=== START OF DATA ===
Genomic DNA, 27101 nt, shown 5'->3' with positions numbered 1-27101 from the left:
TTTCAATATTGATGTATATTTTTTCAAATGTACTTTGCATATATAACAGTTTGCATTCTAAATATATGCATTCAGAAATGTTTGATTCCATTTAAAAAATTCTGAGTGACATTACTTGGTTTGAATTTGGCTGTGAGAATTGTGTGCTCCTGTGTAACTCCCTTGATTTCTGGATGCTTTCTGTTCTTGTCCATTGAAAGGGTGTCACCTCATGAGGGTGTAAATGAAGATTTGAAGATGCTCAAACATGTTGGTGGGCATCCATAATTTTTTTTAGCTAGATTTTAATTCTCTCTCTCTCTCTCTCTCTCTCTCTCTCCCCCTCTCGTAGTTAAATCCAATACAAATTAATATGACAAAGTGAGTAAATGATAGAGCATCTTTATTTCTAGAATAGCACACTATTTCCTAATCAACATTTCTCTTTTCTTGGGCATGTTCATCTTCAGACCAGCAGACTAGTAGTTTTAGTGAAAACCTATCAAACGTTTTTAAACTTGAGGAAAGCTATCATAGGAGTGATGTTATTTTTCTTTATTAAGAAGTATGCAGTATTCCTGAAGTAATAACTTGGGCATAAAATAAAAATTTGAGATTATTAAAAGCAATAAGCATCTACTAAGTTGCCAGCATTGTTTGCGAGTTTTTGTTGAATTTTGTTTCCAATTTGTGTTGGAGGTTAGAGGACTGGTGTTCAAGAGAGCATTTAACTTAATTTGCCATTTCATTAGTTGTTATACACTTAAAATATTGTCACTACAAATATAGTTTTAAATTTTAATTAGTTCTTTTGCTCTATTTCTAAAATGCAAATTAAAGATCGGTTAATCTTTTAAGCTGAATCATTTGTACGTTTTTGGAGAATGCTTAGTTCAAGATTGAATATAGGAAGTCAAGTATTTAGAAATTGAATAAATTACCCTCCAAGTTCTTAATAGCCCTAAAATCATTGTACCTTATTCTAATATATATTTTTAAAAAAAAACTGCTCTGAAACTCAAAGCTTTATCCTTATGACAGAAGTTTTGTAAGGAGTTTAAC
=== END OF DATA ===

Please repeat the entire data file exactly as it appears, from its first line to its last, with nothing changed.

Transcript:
Genomic DNA, 27101 nt, shown 5'->3' with positions numbered 1-27101 from the left:
TTTCAATATTGATGTATATTTTTTCAAATGTACTTTGCATATATAACAGTTTGCATTCTAAATATATGCATTCAGAAATGTTTGATTCCATTTAAAAAATTCTGAGTGACATTACTTGGTTTGAATTTGGCTGTGAGAATTGTGTGCTCCTGTGTAACTCCCTTGATTTCTGGATGCTTTCTGTTCTTGTCCATTGAAAGGGTGTCACCTCATGAGGGTGTAAATGAAGATTTGAAGATGCTCAAACATGTTGGTGGGCATCCATAATTTTTTTTAGCTAGATTTTAATTCTCTCTCTCTCTCTCTCTCTCTCTCTCTCCCCCTCTCGTAGTTAAATCCAATACAAATTAATATGACAAAGTGAGTAAATGATAGAGCATCTTTATTTCTAGAATAGCACACTATTTCCTAATCAACATTTCTCTTTTCTTGGGCATGTTCATCTTCAGACCAGCAGACTAGTAGTTTTAGTGAAAACCTATCAAACGTTTTTAAACTTGAGGAAAGCTATCATAGGAGTGATGTTATTTTTCTTTATTAAGAAGTATGCAGTATTCCTGAAGTAATAACTTGGGCATAAAATAAAAATTTGAGATTATTAAAAGCAATAAGCATCTACTAAGTTGCCAGCATTGTTTGCGAGTTTTTGTTGAATTTTGTTTCCAATTTGTGTTGGAGGTTAGAGGACTGGTGTTCAAGAGAGCATTTAACTTAATTTGCCATTTCATTAGTTGTTATACACTTAAAATATTGTCACTACAAATATAGTTTTAAATTTTAATTAGTTCTTTTGCTCTATTTCTAAAATGCAAATTAAAGATCGGTTAATCTTTTAAGCTGAATCATTTGTACGTTTTTGGAGAATGCTTAGTTCAAGATTGAATATAGGAAGTCAAGTATTTAGAAATTGAATAAATTACCCTCCAAGTTCTTAATAGCCCTAAAATCATTGTACCTTATTCTAATATATATTTTTAAAAAAAAACTGCTCTGAAACTCAAAGCTTTATCCTTATGACAGAAGTTTTGTAAGGAGTTTAAC